Soul Cap: Afro swimming cap Olympic rejection could be reconsidered after backlash

image copyrightLuke Hutson-Flynnimage captionAlice Dearing, pictured wearing a Soul Cap, will be the first black woman to represent Great Britain in an Olympic swimming event at Tokyo 2020

A decision not to allow swimming caps designed for afro hair at international competitions – such as Tokyo 2020 – could be reconsidered, after backlash.

Soul Cap said Fina, the water sports world governing body, had told them the hats aren't suitable because they don't follow "the natural form of the head".

The comments sparked criticism from many swimmers with some saying it would discourage black people from the sport.

Fina now says it's "reviewing the situation" regarding the products.

In a statement, it said it understood "the importance of inclusivity and representation".

"Fina is committed to ensuring that all aquatics athletes have access to appropriate swimwear for competition where this swimwear does not confer a competitive advantage," it added.

It said it would speak to Soul Cap about using the hats at Fina's development centres, which train swimmers around the world.

  • Why some 'black girls don't swim'
  • Afro swim cap Olympic rejection is 'heartbreaking'

Soul Cap makes caps to fit over and protect dreadlocks, afros, weaves, braids, and thick and curly hair.

Afro hair is naturally drier than other hair because it has fewer cell layers. The sodium hypochlorite – or bleach – found in swimming pools can dry it out more, leading to damage.

Young black swimmers told Radio 1 Newsbeat they were "disappointed and heartbroken" by Fina's words last week.

Kejai Terrelonge, 17, said hair-care is one of many barriers she's faced as a black swimmer.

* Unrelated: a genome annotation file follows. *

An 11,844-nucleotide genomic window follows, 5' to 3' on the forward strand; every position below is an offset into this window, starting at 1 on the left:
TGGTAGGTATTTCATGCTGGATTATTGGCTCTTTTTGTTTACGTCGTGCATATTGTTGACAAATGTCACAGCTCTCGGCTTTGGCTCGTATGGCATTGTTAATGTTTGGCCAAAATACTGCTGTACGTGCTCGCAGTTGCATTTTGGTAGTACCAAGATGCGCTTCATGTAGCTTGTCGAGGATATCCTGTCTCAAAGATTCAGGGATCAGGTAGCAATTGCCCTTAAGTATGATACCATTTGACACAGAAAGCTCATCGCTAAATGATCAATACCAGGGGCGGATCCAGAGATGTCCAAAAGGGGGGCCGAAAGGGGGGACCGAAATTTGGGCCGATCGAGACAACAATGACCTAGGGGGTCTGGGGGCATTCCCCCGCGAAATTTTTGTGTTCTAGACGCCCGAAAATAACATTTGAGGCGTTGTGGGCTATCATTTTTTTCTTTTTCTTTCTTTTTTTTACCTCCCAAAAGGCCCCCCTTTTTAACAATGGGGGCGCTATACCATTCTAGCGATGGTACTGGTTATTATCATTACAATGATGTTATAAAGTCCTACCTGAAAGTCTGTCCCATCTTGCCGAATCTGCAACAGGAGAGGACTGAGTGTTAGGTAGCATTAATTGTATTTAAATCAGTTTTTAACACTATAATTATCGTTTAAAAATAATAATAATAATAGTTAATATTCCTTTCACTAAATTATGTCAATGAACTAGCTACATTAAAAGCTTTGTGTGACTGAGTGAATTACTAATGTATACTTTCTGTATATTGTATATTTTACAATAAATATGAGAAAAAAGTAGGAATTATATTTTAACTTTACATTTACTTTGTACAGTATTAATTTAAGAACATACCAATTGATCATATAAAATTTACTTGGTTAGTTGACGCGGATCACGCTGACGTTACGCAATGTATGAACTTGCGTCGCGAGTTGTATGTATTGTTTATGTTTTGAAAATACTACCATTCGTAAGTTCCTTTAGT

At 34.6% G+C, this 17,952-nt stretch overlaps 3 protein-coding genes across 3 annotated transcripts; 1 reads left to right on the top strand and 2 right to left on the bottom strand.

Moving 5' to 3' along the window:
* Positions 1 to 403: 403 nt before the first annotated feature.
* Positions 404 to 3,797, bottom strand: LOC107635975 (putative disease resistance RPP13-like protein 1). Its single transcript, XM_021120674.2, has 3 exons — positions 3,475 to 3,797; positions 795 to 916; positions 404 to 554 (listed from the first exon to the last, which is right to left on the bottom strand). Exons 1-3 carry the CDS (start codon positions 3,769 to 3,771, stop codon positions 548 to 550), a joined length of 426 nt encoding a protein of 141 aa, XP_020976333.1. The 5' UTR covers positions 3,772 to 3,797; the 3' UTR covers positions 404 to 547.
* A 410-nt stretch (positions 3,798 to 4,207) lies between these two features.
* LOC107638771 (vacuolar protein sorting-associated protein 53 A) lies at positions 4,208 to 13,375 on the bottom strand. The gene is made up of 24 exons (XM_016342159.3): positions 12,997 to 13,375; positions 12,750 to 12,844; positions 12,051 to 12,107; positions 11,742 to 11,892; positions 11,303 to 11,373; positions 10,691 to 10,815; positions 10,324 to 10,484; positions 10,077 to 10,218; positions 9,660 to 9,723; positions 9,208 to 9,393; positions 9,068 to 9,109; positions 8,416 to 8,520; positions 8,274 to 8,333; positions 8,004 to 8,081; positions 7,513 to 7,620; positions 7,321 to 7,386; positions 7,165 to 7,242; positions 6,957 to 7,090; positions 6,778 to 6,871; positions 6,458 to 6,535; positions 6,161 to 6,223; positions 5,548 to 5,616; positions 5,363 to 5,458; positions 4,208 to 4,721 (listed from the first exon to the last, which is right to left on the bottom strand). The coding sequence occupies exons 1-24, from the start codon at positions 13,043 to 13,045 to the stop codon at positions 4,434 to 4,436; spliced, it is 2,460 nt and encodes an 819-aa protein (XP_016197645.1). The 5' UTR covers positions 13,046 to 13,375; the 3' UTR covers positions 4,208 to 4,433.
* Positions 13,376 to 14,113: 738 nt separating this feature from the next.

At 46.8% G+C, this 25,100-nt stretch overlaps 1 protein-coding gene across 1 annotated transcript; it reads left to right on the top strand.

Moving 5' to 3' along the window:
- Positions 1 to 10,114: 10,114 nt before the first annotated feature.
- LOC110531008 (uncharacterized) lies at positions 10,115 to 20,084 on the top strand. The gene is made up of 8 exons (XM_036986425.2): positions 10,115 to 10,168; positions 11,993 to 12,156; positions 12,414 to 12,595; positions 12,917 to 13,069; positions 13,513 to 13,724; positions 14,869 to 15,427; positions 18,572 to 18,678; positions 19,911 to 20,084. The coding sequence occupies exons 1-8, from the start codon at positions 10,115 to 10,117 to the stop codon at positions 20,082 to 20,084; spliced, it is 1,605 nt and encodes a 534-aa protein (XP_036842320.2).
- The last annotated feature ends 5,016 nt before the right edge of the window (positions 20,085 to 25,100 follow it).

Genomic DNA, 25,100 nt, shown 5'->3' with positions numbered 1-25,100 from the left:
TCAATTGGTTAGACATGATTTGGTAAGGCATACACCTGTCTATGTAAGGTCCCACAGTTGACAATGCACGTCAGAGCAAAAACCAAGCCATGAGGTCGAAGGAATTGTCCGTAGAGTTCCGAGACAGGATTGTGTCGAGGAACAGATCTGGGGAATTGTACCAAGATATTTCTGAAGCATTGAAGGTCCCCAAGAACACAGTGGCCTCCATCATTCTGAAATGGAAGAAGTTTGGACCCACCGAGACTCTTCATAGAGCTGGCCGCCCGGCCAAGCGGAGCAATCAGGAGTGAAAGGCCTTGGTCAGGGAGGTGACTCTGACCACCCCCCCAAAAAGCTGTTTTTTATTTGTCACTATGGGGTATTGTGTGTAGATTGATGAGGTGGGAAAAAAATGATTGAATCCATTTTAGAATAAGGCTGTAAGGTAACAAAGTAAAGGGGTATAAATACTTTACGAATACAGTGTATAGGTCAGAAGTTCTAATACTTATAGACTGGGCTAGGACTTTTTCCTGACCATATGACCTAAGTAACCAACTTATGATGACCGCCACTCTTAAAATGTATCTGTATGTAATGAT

"Using the smaller swimming caps that everyone else would use – it would fit on my head but because I put [protective] oil in my hair, when I was swimming it would just keep sliding off and my hair would get wet," said Kejai, who lives in Birmingham.

Hats 'can reduce barriers'

Swim England released a statement to "reassure" people that Soul Caps are allowed at domestic competitions in England.

It said it would raise its "concerns" about Fina's rejection "through the appropriate channels".

"Swimming hats designed for afro hair can reduce barriers to the sport for under-represented groups, including black people," it added.

White British children are over-represented in swimming relative to their population share, according to a report by Sport England from January 2020.

Around 29.3% of white British children take part in swimming, compared with 21.9% Asian children and 20.1% of black children.

media captionThings you’ll know if you’re a black swimmer

The founders of Soul Cap, Michael Chapman and Toks Ahmed-Salawudeen, said they were grateful for the support they'd had after Fina's rejection of their application to approve their hats for international competitions.

They said they grew up without learning to swim because "we didn't think it was a sport for us, it wasn't a thing amongst our friends and it wasn't encouraged by our school or parents".

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A post shared by SOUL CAP | Swim For All (@soulcapofficial)

In 2017, they decided to take lessons together – where they met a black woman with afro hair who was struggling with the size of her swim cap.

"After speaking with our mums, sisters, friends and realising the lack of suitable swimwear for swimmers with afro hair, braids, locs or any type of voluminous hair – we decided to create our own," they said.

Jamaican international swimmer Michael Gunning has also criticised Fina's wording.

He tweeted that he was "utterly shocked and disgusted" by their decision last week, which "penalises and further segregates the black community in the pinnacle of sport".

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